posted on Mar, 16 2013 @ 02:40 AM
Get ready for a fascinating eating experience in the center of our galaxy. The event involves a black hole that may devour much of an approaching
cloud of dust and gas known as G2. A supercomputer simulation prepared by two Lab physicists and a former postdoc suggests that some of G2 will
survive, although its surviving mass will be torn apart, leaving it with a different shape and questionable fate. Three-dimensional, volume
visualization spanning the period 2010 to 2020, of the gas and dust cloud as it approaches the Sgr A* black hole near the center of the Milky Way
galaxy. High Resolution Image The findings are the work of computational physicist Peter Anninos and astrophysicist Stephen Murray, both of AX
division within the Weapons and Complex Integration Directorate (WCI), along with their former postdoc Chris Fragile, now an associate professor at
the College of Charleston in South Carolina, and his student, Julia Wilson. They came up with six simulations, using the Cosmos++ computer code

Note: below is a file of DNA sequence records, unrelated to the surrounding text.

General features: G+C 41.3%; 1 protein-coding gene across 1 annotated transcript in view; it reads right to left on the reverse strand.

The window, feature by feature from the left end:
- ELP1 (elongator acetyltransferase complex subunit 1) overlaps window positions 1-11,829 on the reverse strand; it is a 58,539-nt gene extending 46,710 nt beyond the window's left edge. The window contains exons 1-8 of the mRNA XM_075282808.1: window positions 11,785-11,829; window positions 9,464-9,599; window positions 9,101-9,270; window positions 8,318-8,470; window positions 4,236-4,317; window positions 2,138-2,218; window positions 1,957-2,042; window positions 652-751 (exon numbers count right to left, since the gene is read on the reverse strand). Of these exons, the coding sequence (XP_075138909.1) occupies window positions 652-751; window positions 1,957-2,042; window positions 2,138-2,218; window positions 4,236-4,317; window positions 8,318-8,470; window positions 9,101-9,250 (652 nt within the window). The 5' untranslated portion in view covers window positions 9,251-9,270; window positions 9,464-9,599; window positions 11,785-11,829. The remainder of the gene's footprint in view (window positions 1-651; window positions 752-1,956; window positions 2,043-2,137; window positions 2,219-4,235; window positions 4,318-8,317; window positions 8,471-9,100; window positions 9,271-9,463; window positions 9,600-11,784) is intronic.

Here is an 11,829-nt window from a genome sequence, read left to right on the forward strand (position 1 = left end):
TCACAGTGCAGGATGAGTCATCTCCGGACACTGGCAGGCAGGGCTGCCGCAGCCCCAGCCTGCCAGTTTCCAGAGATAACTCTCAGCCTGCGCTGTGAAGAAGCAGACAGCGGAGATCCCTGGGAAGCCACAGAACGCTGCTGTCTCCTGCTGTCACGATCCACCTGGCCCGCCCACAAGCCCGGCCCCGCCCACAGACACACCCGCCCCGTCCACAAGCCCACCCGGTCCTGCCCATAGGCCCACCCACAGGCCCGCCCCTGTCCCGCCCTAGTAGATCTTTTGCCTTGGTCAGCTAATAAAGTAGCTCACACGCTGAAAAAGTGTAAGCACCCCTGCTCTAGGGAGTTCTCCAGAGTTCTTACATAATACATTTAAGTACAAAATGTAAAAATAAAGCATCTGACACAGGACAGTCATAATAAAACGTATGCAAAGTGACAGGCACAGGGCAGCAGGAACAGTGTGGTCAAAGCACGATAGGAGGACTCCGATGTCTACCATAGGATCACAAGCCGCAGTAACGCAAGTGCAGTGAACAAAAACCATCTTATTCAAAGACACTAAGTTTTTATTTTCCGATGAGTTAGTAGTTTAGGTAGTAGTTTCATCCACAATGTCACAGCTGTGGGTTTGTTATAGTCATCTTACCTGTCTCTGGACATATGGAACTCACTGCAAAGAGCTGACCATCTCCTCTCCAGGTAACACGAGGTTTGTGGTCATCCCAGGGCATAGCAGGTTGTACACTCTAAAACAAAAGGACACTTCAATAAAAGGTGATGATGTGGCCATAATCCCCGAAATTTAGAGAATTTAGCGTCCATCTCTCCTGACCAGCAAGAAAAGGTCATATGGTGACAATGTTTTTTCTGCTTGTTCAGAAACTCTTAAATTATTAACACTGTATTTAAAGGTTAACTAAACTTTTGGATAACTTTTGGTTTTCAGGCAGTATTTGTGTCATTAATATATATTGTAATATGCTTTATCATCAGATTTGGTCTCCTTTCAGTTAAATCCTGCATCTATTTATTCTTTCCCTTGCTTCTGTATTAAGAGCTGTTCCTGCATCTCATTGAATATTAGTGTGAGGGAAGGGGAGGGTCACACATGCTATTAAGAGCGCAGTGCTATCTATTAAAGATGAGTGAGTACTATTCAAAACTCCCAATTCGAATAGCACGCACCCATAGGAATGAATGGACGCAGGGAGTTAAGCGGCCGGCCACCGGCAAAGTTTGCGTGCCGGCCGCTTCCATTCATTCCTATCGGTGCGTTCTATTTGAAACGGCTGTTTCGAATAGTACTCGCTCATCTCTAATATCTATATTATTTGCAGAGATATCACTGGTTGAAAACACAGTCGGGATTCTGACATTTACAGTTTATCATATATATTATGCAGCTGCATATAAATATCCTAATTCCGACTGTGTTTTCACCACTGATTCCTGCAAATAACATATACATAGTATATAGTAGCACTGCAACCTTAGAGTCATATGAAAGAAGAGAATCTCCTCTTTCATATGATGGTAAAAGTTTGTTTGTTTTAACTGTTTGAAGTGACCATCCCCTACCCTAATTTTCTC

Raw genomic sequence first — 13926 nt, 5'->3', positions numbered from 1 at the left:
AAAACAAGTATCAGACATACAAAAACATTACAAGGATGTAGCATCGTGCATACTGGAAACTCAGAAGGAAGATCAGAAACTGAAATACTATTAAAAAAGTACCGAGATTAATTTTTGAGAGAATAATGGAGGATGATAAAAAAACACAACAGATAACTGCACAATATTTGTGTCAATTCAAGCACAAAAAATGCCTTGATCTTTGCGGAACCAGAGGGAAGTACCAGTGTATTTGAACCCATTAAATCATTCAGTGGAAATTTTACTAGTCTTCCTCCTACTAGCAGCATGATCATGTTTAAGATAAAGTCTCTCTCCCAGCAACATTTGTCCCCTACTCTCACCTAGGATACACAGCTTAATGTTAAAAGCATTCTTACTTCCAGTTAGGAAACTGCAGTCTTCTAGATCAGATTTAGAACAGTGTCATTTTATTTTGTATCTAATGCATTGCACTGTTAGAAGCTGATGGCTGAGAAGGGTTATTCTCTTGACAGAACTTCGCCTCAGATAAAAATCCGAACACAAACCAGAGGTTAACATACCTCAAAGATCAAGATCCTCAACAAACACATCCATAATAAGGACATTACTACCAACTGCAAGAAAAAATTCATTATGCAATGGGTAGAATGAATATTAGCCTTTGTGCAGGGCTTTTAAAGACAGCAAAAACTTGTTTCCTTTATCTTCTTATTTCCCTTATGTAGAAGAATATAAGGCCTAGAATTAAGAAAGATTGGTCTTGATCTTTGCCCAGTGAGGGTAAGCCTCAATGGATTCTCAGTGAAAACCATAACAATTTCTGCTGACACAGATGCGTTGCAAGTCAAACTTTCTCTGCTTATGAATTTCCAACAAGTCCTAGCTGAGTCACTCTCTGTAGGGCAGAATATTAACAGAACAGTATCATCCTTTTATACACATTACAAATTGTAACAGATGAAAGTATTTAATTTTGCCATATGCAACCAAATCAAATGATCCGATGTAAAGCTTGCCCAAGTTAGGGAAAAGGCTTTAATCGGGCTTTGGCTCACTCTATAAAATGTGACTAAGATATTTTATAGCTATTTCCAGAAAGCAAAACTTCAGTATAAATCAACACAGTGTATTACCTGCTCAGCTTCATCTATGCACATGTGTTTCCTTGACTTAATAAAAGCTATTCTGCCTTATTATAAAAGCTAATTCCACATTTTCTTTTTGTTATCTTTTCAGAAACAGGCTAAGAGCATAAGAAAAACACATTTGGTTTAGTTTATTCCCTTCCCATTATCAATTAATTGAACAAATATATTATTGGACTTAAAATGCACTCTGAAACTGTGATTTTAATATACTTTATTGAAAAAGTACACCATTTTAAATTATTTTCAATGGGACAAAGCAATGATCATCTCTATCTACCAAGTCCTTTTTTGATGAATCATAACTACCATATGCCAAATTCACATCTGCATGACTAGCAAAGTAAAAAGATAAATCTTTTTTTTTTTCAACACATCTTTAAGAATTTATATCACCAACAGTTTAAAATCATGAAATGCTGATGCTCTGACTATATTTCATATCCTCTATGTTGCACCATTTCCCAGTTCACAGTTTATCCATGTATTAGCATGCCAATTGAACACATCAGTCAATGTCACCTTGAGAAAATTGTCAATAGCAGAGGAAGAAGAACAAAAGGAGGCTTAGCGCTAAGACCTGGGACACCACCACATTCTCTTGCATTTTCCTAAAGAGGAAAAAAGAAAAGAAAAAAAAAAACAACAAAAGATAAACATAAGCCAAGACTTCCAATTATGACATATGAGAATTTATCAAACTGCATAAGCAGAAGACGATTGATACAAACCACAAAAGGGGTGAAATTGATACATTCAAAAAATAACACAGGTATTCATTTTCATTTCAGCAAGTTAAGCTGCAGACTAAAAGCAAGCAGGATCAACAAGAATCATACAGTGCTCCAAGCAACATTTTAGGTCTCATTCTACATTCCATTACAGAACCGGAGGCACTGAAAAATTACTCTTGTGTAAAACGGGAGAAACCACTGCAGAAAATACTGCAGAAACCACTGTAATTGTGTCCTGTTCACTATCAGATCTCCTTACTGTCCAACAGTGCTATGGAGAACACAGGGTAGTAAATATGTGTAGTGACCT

developed by Anninos and Fragile, which required more than 50,000 computing hours on 3,000 processors on the Palmetto supercomputer at Clemson
University's Tech Center in Anderson, S.C. Previous simulations of the upcoming event had been done in two-dimensions, but the Cosmos++ code includes
3D capability, as well as a unique "moving mesh" enhancement, allowing the simulation to more-efficiently follow the cloud's progression toward the
black hole. The black hole is known as Sgr A*. "Sgr" is the abbreviation for Sagittarius, the constellation near the center of the Milky Way. Most
galaxies have a black hole at their center, some thousands of times bigger than this one. "While this one is 3-to-4 million times as big as our sun,
it has been relatively quiet," according to Murray. "It's not getting fed very much." Contrary to their name, black holes can appear very bright.
That's because gas orbiting them loses energy via friction, getting hotter and brighter as it spirals inward before falling into the black hole. The
composition of the G2 cloud is still a mystery.
Our universe never ceases to amaze me
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18-3-2013 by Gemwolf because: (no reason given)